The 2-6 month period required for the implant to ‘knit’ into the bone.
When the gum is flapped back to expose and allow fit of a connector to the implant[s] and is the first stage in the construction and connection of crowns, bridges or dentures.
As the bone around the implant as been ‘unstressed’ for quite some time, it will have become ‘weaker’ and will require gentle stimulation to ‘bring it up to strength’.
Frequently this involves the provision of Treatment Crowns or Bridges made of a ‘softer’ material than the Permanent ones.
This stage is also used to commence the creation create a ‘life-like’ contouring [shaping] of the gum tissue around the crowns and bridges.
Dentures, being plastic based, do not require this stage and can be taken straight to their final construction.
When all the above stages are complete, the permanent crowns and bridges can be made and attached to the implants either by screws or cement.
This ongoing stage, in which the major commitment falls on the patient’s shoulders, is concerned with ensuring the most perfect daily cleaning possible all around all these implant supported restorations and is, by far, the most important in ensuring the long-term stability of these implant supported restorations.
What does this type of treatment cost?
As you will have probably gathered from the foregoing précis of the possible stages involved with Dental Implants, unlike ‘regular’ dental restorations [which are placed within the existing ‘framework’ of the mouth], in this branch of dentistry we are dealing with the need to, firstly, restore lost framework [i.e. the roots of the natural teeth] before being able to place ‘regular’ dental restorations.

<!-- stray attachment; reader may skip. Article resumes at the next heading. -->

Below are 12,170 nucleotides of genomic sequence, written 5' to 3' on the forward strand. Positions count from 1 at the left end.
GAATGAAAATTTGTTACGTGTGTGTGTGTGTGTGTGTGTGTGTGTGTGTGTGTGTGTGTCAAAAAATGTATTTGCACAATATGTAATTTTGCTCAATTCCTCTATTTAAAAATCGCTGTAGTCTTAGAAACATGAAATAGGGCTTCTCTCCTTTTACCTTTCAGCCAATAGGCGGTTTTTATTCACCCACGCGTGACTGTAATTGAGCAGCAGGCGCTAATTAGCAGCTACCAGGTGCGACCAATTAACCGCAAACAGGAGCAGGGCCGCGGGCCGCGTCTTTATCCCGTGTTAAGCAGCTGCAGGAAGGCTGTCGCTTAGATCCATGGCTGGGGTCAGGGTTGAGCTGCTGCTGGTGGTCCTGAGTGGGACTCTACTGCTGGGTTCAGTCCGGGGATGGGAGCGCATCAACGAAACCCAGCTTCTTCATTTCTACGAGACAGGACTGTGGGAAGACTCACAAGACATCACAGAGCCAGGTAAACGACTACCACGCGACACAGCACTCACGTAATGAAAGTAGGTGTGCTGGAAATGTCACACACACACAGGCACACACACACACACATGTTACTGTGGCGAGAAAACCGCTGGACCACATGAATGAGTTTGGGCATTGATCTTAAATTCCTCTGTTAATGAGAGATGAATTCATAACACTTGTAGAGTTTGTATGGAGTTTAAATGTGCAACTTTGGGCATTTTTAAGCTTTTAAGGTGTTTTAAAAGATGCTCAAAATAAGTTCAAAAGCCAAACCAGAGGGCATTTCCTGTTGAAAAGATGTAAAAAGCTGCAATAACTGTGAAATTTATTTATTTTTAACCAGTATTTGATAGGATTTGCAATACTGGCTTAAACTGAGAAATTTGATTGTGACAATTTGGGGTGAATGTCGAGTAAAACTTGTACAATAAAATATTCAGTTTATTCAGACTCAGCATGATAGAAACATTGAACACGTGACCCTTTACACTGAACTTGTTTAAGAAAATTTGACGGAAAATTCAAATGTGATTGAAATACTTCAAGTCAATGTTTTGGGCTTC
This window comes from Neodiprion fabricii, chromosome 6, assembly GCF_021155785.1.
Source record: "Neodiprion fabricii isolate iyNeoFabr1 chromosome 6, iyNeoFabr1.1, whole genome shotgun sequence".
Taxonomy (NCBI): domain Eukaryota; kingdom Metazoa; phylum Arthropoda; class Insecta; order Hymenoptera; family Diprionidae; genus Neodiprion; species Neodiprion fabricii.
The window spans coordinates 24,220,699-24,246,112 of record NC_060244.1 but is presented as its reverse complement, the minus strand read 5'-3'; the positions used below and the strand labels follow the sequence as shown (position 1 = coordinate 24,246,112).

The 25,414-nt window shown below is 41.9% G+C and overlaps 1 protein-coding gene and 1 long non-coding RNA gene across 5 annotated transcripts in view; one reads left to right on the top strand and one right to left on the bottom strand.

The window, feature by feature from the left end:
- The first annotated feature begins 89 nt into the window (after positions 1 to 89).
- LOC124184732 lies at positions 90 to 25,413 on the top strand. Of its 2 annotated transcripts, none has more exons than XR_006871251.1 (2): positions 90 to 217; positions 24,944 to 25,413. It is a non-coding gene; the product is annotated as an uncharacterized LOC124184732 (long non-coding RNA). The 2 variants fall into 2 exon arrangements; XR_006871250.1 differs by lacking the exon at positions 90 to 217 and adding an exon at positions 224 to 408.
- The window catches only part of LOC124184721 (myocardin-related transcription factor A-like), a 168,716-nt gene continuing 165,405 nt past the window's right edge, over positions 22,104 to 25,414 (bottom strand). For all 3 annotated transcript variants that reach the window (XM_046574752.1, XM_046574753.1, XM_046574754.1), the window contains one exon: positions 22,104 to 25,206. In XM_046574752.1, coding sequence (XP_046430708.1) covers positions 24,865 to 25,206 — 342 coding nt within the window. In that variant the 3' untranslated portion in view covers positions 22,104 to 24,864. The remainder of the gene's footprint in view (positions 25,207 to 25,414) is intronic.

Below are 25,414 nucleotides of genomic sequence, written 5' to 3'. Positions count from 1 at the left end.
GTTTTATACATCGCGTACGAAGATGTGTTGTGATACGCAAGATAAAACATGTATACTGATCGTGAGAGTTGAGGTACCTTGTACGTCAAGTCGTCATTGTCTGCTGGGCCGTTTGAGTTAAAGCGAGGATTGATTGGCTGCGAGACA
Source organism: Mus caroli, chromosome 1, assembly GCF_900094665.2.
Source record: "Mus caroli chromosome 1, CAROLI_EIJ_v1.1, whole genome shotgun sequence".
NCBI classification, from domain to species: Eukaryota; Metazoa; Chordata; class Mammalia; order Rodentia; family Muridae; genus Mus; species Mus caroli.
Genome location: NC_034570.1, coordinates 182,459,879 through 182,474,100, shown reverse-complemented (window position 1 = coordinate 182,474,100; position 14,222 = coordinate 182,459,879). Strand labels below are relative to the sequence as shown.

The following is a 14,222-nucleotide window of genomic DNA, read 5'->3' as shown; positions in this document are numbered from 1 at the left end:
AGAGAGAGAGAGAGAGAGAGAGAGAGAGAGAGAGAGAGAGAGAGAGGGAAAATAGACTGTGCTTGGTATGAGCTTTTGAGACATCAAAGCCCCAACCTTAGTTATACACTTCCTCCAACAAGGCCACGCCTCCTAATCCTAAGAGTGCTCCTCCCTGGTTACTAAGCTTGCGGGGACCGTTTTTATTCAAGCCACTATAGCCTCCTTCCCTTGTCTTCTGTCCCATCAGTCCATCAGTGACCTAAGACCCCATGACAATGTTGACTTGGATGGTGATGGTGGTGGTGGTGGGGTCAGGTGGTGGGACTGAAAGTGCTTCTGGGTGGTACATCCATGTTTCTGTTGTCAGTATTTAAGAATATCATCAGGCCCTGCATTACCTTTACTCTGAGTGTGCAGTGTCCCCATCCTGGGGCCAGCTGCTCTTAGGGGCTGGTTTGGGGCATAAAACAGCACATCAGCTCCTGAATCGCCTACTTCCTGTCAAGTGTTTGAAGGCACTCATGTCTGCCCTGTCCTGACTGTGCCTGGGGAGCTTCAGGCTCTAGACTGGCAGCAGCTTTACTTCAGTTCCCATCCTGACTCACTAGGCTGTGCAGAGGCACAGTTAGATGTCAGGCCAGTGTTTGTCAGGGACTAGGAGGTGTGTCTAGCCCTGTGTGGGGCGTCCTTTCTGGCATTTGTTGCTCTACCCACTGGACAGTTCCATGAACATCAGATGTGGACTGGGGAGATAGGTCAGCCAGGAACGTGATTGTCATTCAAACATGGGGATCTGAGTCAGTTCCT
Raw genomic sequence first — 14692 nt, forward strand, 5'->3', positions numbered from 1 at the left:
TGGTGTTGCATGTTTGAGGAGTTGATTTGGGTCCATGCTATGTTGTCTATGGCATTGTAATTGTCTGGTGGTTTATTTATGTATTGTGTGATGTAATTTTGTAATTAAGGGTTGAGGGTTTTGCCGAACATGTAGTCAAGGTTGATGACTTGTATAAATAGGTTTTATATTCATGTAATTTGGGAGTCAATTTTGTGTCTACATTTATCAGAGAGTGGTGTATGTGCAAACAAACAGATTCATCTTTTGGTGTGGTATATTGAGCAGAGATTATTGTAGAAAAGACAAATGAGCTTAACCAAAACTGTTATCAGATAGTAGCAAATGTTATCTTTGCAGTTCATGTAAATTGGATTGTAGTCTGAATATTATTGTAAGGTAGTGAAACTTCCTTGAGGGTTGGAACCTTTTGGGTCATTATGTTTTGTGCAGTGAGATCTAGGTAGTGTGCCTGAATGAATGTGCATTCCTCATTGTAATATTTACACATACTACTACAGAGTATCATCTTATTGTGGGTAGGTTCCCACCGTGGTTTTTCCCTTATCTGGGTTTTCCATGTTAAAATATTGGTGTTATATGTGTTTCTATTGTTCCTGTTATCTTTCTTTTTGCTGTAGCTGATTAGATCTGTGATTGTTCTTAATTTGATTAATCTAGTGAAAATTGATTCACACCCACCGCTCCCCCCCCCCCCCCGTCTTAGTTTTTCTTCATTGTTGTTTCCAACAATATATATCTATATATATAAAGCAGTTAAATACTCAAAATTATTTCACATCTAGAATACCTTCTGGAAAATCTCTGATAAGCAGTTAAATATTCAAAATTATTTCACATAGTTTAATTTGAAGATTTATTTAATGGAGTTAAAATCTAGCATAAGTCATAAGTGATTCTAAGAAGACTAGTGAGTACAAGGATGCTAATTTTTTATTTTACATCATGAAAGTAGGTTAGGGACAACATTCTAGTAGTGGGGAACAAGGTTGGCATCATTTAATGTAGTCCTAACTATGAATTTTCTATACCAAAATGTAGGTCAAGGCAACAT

As such, not only will the associated fees have to reflect this ‘double’ requirement, they will also have to reflect the extensive time required both in the diagnostic / planning stage and the skill factors in the placement of the implants, the construction of the crowns, bridges or dentures and the ‘life-like’ cosmetics of the completed reconstruction
Due to the great degree of individual variance in both requirements and suitability, every treatment plan has to be ‘tailor-made’ to ‘suit’ each individual and, as such, it is very difficult to produce any ‘ball-park’ figures – at least until after a Provisional Assessment appointment.
The minimum requirement for this Provisional Assessment requires a detailed examination of the existing dental condition together with a full-scan x-ray and plaster casts of the mouth. The time required is, normally, one hour and the fees [inclusive of the plaster casts and full scan x-ray] comes to £275.00
From that information, we can then decide what specialized diagnostic information, if any, is required. With that secondary information to hand, we would be in a position to provide you with a detailed Estimate for your individual requirements.
Meanwhile, to give you some idea of costs, inclusive of implant purchase & laboratory fees, a single implant / crown would come to approximately £2,500.00